The challenge and opportunity of adolescence: a theological diagnosis and response

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Michael D. Langford


The statistics both command and belie attention. In our culture, adolescents are facing a time of crisis—though probably not the crisis that you think. All of the traditional markers thankfully indicate health; for the past several years, rates in adolescent pregnancy, abortion, suicide, and mortality have all been in decline. More youth are in school than ever, more have a positive outlook on their future, and more are involved in the civic process. However, it is not only these quite measurable “hard” statistics that determine health. There are other phenomena—we will call them soft categories—which defy simple quantification and are therefore usually not put forward in popular discussion of the present state of adolescence. And the colors of these soft categories do not paint a rosy picture.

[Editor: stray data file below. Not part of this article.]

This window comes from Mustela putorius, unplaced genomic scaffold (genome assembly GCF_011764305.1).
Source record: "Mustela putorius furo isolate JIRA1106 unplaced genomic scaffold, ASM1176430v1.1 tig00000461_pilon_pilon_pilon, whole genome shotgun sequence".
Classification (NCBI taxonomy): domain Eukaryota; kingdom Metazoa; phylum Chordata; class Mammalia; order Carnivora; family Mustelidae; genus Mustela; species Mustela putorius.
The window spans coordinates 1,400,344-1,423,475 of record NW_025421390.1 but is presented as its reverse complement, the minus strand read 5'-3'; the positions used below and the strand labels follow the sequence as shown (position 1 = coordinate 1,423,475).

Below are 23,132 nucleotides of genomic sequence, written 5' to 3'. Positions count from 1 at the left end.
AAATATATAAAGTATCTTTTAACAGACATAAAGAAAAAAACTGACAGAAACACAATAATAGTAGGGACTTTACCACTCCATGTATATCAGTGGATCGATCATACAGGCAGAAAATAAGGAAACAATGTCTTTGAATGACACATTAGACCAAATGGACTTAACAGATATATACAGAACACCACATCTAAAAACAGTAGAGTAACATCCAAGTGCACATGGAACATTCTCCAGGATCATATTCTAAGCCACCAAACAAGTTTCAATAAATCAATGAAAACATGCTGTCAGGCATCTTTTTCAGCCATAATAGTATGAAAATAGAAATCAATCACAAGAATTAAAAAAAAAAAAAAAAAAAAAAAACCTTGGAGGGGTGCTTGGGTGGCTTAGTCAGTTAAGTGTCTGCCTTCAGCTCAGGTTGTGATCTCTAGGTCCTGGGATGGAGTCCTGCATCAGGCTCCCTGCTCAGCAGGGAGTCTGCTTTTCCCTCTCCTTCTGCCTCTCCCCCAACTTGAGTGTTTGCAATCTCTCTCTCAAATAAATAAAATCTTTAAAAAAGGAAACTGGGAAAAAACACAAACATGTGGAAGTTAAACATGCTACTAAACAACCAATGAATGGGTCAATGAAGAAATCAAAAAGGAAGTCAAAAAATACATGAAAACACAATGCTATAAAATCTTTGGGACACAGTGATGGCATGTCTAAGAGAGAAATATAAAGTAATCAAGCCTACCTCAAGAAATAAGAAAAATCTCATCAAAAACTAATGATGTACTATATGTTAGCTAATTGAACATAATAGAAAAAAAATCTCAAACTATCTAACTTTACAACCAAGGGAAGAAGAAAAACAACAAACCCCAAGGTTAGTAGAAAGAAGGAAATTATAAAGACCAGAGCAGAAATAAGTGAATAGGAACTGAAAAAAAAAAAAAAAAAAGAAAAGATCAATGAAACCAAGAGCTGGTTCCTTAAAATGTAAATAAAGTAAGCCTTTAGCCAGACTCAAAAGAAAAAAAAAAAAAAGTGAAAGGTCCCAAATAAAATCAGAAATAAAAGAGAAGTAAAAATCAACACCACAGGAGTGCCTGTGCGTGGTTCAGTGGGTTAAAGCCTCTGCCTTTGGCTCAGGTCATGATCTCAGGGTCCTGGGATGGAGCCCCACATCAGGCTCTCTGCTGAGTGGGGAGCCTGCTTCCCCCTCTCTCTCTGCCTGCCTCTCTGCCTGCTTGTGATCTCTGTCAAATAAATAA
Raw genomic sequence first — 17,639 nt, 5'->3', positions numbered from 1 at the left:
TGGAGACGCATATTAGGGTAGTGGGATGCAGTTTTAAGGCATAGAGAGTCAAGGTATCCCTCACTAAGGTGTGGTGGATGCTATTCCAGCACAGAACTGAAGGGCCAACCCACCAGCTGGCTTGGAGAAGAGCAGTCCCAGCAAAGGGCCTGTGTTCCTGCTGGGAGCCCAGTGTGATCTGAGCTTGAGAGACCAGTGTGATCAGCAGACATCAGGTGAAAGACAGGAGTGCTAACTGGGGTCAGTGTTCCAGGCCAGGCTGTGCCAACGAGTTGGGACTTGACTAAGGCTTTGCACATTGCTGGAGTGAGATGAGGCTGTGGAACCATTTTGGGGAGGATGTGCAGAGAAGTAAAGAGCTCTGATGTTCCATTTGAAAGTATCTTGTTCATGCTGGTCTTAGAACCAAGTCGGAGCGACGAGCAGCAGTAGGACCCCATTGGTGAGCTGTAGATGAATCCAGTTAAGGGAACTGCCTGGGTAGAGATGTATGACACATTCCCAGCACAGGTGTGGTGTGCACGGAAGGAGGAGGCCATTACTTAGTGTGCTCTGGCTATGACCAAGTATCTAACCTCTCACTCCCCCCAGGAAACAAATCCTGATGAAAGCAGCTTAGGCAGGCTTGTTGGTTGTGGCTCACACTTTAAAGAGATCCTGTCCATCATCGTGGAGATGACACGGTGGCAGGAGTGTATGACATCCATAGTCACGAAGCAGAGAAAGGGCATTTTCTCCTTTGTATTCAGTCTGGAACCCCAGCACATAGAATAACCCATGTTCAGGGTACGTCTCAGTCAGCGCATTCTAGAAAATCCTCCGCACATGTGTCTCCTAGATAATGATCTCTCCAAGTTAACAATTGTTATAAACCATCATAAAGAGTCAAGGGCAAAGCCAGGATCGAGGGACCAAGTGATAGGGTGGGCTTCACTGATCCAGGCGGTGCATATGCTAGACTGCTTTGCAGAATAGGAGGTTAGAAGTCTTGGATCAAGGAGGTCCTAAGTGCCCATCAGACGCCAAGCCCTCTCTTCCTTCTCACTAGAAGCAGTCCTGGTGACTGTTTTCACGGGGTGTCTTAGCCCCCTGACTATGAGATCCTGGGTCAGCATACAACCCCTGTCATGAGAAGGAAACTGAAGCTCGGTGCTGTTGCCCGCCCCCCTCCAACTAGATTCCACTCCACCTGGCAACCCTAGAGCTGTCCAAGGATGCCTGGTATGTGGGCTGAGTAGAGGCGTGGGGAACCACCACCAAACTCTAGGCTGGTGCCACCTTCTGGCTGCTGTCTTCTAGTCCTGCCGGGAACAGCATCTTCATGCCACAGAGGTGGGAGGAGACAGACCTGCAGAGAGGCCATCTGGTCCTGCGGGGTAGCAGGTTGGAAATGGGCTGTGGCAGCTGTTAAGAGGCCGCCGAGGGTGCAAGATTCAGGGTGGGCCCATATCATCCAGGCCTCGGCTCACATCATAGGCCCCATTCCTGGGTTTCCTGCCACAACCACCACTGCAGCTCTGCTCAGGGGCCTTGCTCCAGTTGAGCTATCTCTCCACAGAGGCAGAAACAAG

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Adolescent psychology; Adolescence; Technology and civilization; Globalization; Postmodernism; Christianity and culture